Tuesday, May 31, 2011

Looking for Great Fossils and Great Leaders...


I am writing this week's blog while on vacation in Myrtle Beach, South Carolina this week with my family. It has been time to relax and reflect on two things that are important to me...fossil hunting and creating great leaders.

It may not be readily apparent to you the similarities between these two very different topics, but let me share with you what part of my vacation includes. This week I will get up early and drive two hours away to meet a guide and other people with similar interests. I will get taken to an area, given insight on the area and the history, given tools to dig and sift through mounds of mud and sand to find those key nuggets of a fantastic past. It will be hot, tiring, and back braking work...but the payoff in pride and satisfaction will be amazing.

Now let's look at identifying great leaders. Those in this line of work usually are up early and working with teams. You and your team get and create information on the role of talent and leadership capability in the organization that provides a sense of the context and environment you are working. You bring with you sets of tools and processes to dig through the mountains of data available on leaders in your organization with the goal to find those great leaders or those with the potential, as early and as broadly as possible, to be great leaders in the future. It is hard and tiring work.

Like my fossil hunting trip this week...your search for great leaders in the organization may be for naught. Leadership and leadership development continues to be an important topic for many organizations. Recently, Deloitte published their Human Capital Trends 2011 study layout a number of areas of revolutionary and evolutionary approaches to human capital management (HCM) and human capital development (HCD). In the study, it references another Deloitte study from 2010 titled Talent Edge 2020: Blueprints for the new normal. When executives were asked about their most pressing talent concerns, developing leaders and succession planning came out #2. This concern is unlikely to change anytime soon. Identifying and developing leaders has been a consistent talent challenge raised by CXOs across a multitude of studies in the last five years.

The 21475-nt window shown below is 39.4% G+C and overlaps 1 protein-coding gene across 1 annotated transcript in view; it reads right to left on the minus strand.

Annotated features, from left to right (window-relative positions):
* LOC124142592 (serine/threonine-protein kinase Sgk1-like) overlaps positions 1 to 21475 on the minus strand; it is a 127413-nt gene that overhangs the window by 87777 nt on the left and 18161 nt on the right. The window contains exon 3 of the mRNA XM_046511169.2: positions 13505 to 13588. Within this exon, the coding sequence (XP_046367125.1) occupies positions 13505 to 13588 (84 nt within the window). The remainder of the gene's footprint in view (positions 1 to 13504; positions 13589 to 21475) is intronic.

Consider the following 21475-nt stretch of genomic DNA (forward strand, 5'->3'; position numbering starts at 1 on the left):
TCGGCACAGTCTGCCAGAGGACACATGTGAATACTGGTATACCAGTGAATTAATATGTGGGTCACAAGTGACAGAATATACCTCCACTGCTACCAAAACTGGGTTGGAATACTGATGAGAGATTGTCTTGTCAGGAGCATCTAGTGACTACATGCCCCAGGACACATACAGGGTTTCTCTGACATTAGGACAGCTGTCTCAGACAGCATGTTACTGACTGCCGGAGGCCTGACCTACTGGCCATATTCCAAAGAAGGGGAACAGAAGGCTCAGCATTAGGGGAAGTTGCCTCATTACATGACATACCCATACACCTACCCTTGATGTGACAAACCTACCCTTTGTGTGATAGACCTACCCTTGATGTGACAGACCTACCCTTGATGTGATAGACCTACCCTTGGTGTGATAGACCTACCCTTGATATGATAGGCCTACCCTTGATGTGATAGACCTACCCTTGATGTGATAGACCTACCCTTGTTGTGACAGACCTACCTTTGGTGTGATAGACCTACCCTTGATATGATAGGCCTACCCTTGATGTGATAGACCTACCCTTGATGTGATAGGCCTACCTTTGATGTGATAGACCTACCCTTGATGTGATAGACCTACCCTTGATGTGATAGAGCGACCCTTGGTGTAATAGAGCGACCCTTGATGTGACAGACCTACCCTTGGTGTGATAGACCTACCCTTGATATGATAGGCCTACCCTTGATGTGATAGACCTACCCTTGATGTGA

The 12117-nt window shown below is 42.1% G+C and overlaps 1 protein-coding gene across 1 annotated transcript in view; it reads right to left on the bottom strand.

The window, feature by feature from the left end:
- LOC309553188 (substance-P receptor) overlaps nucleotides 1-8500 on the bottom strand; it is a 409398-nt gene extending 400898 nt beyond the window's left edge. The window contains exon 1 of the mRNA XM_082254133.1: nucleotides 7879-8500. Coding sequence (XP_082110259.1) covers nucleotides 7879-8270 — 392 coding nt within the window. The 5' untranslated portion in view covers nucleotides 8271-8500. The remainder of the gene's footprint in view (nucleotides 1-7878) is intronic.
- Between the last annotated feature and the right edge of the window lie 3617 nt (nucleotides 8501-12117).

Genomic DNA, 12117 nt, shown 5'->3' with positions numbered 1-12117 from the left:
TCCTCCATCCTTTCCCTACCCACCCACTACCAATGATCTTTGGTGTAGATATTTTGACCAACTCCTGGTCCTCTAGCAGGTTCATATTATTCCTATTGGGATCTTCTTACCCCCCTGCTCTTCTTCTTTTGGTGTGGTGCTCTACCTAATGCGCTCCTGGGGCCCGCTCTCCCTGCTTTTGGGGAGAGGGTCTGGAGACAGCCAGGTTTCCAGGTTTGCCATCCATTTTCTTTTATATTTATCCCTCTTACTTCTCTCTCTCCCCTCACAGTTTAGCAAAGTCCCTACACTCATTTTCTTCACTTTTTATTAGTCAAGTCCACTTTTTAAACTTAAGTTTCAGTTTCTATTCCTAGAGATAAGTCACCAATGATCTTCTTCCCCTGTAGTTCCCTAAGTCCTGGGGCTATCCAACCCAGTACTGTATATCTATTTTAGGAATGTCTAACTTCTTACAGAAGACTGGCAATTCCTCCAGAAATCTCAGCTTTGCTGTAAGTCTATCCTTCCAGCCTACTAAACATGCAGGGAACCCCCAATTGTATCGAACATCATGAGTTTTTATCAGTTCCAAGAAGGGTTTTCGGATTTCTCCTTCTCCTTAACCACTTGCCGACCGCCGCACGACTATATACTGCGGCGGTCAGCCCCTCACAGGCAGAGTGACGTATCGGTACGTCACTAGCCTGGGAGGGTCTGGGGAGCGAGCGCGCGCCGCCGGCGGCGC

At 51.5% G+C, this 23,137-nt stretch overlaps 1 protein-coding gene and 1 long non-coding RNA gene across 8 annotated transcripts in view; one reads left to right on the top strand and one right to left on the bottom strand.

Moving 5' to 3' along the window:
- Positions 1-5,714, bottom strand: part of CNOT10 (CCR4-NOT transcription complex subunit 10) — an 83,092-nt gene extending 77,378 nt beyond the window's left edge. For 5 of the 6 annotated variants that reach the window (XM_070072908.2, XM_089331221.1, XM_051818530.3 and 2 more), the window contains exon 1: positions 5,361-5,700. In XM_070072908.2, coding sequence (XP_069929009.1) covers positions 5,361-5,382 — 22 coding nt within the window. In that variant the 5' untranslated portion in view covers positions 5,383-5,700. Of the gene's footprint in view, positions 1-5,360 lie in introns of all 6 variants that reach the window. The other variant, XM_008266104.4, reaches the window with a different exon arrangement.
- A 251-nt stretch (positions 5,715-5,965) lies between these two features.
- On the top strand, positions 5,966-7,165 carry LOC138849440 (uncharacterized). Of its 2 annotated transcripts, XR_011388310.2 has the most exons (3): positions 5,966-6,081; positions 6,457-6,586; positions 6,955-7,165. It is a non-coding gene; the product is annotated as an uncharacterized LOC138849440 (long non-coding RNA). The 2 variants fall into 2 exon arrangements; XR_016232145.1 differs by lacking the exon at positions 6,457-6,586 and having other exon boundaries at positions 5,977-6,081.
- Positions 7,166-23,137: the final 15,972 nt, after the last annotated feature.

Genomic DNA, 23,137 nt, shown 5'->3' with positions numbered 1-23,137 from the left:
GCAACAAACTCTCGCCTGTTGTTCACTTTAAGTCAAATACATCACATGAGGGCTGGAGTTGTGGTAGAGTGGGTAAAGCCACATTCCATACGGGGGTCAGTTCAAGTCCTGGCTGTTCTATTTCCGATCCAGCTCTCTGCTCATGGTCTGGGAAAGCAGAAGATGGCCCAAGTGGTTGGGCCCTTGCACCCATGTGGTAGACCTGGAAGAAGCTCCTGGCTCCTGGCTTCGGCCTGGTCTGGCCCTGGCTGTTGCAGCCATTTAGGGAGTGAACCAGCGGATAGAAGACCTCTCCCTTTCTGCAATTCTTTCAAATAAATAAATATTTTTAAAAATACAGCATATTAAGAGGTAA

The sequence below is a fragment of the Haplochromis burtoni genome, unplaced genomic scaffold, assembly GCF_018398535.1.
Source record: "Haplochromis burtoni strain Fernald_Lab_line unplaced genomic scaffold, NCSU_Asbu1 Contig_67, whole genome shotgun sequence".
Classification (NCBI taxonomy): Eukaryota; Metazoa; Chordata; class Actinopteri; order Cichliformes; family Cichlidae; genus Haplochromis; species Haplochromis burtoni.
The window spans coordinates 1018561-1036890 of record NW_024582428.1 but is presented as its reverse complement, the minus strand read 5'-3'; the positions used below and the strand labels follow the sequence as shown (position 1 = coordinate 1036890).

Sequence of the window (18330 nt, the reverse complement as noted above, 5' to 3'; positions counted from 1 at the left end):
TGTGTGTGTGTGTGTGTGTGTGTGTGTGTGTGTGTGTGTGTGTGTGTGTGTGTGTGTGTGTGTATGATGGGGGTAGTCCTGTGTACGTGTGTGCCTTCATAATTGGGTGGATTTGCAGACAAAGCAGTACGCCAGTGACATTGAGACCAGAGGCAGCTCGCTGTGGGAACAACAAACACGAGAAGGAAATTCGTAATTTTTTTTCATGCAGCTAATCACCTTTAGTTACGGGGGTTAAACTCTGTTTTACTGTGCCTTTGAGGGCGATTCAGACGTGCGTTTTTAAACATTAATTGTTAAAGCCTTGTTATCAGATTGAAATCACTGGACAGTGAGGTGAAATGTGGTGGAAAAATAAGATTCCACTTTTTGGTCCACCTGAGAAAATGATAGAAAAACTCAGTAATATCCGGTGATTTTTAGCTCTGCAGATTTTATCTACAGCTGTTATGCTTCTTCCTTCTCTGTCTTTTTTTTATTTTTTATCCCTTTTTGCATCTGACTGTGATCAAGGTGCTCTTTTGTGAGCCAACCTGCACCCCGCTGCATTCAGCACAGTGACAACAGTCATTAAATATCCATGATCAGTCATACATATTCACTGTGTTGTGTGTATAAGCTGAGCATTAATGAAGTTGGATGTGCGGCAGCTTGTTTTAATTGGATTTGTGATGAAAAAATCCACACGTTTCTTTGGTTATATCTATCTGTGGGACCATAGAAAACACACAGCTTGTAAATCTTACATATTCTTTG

So what do we do about it is the key question. There are estimates that we collectively spend over $14 billion on leadership development. A previous blog post from me indicates that academic research has not firmly made a connection between leadership and organizational performance (Leadership and Organizational Performance...Lack of Linkage...). So we know we have challenges and enormous expectations from our customers on what it is we are doing and the impact it is having.

Organizations that are better able to manage expectations, develop and identify great leaders will be the winners of the future. Diligent and consistent preparation will put you and your organization in position to succeed...just like it will for my fossil hunt this week.


J. Keith Dunbar is a Fearless Transformational Global Leader...Creator of Talent, Leadership Capability, and Culture Change…He can be found connecting and sharing knowledge on Twitter and LinkedIn.

Twitter: JKeithDunbar
LinkedIn: J. Keith Dunbar
Blog: DNA of Human Capital

The opinions or views expressed here are mine alone and do not represent the views of the Department of Defense or the Defense Intelligence Agency.

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